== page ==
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HIPAA  

UserInsight Helps Healthcare Providers Detect Intruders & Fulfill HIPAA Compliance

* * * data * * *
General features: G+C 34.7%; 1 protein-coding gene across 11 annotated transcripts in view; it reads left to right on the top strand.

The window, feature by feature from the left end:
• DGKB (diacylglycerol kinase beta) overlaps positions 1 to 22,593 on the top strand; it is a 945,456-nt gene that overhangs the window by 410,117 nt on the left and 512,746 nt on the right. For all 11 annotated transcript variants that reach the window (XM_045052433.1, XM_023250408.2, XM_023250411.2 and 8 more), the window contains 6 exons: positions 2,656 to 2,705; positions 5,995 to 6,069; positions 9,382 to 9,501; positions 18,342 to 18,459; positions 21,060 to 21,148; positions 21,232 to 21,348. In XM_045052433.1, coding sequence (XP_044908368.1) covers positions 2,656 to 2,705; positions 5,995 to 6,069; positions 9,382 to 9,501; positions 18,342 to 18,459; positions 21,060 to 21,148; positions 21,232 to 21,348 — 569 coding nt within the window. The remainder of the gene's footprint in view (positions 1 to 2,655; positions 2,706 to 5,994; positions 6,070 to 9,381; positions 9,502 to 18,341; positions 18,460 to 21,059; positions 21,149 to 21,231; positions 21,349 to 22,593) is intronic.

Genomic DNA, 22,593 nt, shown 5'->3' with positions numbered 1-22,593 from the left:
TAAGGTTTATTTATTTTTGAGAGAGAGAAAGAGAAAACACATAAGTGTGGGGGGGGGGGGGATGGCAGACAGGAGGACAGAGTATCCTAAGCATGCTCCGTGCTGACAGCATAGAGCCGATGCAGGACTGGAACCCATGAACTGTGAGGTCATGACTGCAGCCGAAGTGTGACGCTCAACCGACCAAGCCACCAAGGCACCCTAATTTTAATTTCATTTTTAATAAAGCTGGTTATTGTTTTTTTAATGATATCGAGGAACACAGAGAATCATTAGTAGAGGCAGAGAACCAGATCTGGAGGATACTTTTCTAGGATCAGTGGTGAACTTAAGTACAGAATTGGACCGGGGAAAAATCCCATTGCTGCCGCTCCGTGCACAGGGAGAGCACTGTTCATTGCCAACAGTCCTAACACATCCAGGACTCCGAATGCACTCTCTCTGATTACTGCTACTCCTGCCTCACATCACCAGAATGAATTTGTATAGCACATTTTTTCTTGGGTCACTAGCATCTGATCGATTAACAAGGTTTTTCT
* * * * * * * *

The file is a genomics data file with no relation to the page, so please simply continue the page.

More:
With Protected Health Information (PHI) records commanding the highest prices on the cybercrime market, it's no surprise that more and more healthcare organizations (66%) are experiencing a significant security incident1. Related Resource: Download our beginner's guide to User Behavior Analytics with UserInsight Toolkit Our intruder…